Like his debut film “End of Winter,” Kim Dae-hwan’s sophomore feature “The First Lap” takes place in the wintry cold, zooming in on two characters huddled together in bulky parkas, rubbing their hands and wondering where to go.
The film follows a fresh-faced thirty-something couple who are clumsy when it comes to life and romance. After seven years of dating, they’re under pressure, both from families and others, to move forward to marriage.
That next looming step of adulthood causes anxieties, as they occupy precarious positions at their respective jobs, but more importantly, they’re afraid of turning out like their parents.
It is a simple story executed in a fittingly simple way. A handheld camera observes and trails the couple, who move about naturally and spontaneously according to a loosely scripted screenplay written by Kim. Most of the dialogue was adlibbed by the actors, according to the director, once they got into character.
Jo Hyun-chul (left) and Kim Sae-byuk star in “The First Lap.” (Indieplug)
“Only the general situation was given. ... We tried not to limit the actors’ movements,” director Kim said at a press conference in Jung-gu, Seoul, on Thursday.
Actress Kim Sae-byuk, who starred in Hong Sang-soo’s “The Day After,” plays Ji-young, a part-time employee at a cable channel. Jo Hyun-chul, who has played supporting characters in films such as last year’s “Master” and “Tunnel,” plays Su-hyeon, an artist of average talent.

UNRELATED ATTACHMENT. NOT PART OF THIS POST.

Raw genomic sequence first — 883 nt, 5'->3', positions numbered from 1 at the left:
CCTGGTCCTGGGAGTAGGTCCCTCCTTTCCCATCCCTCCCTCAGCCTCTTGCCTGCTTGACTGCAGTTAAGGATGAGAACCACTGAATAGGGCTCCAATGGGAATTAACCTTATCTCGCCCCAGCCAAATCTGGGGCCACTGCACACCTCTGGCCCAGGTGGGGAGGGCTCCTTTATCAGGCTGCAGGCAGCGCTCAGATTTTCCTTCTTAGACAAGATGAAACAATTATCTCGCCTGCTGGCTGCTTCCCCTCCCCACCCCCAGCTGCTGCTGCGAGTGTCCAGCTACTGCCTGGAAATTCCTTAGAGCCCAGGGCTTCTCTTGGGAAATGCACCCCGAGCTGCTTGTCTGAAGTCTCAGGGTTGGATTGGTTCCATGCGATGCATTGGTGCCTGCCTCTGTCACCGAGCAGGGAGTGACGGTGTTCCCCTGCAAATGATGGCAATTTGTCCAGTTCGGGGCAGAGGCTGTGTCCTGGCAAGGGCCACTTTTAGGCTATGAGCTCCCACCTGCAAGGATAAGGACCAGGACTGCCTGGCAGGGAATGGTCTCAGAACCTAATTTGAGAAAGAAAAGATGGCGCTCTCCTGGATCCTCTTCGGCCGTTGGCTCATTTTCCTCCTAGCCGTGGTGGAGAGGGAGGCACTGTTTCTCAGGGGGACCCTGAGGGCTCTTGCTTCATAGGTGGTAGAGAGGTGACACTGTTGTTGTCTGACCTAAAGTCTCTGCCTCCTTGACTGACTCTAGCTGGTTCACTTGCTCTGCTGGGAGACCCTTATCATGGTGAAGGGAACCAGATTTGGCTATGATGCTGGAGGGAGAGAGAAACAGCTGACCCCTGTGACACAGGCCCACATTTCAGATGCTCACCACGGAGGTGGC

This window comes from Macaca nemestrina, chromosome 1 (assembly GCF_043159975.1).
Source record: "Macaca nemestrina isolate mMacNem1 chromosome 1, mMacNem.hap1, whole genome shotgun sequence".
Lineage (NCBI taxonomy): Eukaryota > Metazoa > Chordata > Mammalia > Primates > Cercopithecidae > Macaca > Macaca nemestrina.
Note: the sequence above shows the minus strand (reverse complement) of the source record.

As a boyfriend, Su-hyeon is frustrating, unable to react appropriately to the developing relationship and refusing to worry over complicated matters like marriage. But he is overwhelmingly sweet. When Ji-young’s well-meaning but overbearing mother disapproves of Su-hyeon, she breaks down in tears, and Su-hyeon is there to comfort her.
Unaggressive and painfully transparent, Su-hyeon cannot bring himself to network with influential professors to move ahead. “What do I say?” he repeatedly asks a friend who takes pity on his excruciating meekness.
Nothing is smooth sailing. And like Kim’s debut work, the film provides an excellent depiction of the archetypal Korean family, with its inter-generational struggles and deep-seated resentment. But “The First Lap” is much more humorous and optimistic than “End of Winter.”
This is no guide to the picture-perfect relationship but somehow, it turns out to be the ultimate romantic comedy. We get a sense that the characters, achingly human in all their blunders, will be all right.
The film was screened at the Jeonju International Film Festival and the San Diego Film Festival. In August, director Kim won the award for best emerging director at the Locarno Film Festival. Last week, the film won the award for best script at the Mar del Plata Film Festival.
“The First Lap” hits local theaters on Thursday.
By Rumy Doo (email@example.com)